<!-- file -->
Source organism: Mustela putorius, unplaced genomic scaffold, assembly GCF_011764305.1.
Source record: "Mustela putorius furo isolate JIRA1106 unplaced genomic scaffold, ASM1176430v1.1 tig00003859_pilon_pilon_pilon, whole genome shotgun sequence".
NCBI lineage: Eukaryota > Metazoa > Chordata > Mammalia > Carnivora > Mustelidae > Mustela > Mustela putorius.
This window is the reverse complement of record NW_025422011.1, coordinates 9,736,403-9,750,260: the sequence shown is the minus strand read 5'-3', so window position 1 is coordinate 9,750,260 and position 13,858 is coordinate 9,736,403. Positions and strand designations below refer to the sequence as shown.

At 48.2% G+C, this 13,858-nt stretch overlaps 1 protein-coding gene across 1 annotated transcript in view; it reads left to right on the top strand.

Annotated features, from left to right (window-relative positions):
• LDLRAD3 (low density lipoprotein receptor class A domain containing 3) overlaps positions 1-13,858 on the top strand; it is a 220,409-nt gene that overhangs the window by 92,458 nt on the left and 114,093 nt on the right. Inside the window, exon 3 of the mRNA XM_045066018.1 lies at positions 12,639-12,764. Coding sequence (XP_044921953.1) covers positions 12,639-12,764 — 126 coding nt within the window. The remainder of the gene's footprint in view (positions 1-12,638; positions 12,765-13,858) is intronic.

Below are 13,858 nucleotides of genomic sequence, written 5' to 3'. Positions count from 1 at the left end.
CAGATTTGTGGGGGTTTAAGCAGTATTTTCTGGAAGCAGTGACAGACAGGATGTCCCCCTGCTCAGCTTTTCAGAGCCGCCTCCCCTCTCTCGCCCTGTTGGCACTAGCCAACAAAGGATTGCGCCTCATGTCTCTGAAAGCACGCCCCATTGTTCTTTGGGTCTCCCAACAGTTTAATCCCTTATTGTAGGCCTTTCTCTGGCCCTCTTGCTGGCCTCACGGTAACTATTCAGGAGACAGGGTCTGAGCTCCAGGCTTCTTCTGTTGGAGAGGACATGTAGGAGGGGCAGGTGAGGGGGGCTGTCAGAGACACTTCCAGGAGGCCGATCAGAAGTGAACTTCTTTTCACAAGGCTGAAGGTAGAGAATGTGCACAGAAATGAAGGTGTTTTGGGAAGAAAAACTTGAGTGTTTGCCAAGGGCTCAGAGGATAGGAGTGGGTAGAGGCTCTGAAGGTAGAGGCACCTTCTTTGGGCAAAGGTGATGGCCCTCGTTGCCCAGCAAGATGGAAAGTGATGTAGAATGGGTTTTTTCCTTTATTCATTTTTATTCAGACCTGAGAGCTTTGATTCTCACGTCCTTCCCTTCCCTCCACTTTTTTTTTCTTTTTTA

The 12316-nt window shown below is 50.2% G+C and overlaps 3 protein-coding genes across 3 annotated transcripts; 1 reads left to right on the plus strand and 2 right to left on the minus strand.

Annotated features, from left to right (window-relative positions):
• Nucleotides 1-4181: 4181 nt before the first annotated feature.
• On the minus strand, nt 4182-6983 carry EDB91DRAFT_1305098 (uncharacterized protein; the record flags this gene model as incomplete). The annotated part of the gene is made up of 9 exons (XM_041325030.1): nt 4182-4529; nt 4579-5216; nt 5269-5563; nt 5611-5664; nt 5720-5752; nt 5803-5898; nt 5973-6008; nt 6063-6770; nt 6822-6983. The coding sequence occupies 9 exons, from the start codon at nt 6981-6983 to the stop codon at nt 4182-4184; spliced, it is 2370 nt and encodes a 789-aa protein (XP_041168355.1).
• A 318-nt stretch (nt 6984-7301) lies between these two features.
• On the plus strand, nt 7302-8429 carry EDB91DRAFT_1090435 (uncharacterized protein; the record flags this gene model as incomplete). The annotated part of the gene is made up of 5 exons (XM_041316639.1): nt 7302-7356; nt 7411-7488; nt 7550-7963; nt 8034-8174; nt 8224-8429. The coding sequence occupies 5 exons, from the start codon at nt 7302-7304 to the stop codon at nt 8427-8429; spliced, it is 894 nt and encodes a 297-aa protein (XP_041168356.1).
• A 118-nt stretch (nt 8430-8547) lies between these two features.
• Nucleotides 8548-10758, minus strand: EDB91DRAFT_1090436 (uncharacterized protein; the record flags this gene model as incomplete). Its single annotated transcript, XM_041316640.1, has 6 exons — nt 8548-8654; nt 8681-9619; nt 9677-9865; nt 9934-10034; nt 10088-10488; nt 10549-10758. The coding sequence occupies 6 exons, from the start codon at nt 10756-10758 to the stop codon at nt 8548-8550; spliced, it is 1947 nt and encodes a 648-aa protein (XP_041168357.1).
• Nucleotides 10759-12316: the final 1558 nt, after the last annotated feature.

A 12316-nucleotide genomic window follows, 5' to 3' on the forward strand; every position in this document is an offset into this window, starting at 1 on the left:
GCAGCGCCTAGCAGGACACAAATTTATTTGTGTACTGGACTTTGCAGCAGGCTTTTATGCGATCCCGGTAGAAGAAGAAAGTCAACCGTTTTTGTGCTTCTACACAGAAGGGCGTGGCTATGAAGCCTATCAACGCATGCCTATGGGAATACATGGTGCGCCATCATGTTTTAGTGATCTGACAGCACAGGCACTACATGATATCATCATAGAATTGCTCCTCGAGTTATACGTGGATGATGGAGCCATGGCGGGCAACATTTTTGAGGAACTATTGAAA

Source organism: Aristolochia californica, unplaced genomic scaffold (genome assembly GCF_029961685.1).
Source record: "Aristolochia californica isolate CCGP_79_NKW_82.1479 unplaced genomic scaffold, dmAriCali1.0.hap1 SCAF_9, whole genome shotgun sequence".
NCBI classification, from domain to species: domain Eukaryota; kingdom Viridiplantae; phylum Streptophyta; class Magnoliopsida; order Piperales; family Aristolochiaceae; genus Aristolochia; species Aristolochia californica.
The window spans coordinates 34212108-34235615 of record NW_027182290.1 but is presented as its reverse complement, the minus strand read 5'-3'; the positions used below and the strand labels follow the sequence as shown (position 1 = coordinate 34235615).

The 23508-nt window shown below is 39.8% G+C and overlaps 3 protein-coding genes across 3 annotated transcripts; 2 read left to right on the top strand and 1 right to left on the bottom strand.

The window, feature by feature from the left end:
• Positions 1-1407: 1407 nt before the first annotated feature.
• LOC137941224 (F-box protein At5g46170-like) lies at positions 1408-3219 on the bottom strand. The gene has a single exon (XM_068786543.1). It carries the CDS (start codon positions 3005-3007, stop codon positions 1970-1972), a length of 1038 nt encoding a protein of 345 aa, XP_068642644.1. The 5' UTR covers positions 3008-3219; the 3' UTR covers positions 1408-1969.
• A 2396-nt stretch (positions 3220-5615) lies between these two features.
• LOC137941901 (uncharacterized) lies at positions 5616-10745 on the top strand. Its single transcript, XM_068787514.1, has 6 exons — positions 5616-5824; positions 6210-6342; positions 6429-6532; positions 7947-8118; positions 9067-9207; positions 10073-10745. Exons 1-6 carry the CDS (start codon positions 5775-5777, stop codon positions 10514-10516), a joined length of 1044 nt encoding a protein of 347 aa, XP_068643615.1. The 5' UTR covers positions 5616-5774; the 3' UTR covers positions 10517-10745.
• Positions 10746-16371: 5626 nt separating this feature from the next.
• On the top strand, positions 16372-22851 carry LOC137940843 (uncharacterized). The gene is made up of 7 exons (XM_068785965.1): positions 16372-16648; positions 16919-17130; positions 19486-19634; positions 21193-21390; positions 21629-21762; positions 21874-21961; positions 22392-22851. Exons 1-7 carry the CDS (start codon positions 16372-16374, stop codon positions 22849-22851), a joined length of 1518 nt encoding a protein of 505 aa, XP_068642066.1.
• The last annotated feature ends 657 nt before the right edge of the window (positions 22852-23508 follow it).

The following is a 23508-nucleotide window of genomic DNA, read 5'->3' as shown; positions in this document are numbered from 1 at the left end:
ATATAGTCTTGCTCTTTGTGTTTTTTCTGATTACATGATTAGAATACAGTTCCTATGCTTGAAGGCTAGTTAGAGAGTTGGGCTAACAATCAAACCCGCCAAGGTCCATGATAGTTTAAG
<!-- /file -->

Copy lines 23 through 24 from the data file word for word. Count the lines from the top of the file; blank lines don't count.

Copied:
NCBI classification, from domain to species: domain Eukaryota; kingdom Viridiplantae; phylum Streptophyta; class Magnoliopsida; order Piperales; family Aristolochiaceae; genus Aristolochia; species Aristolochia californica.
The window spans coordinates 34212108-34235615 of record NW_027182290.1 but is presented as its reverse complement, the minus strand read 5'-3'; the positions used below and the strand labels follow the sequence as shown (position 1 = coordinate 34235615).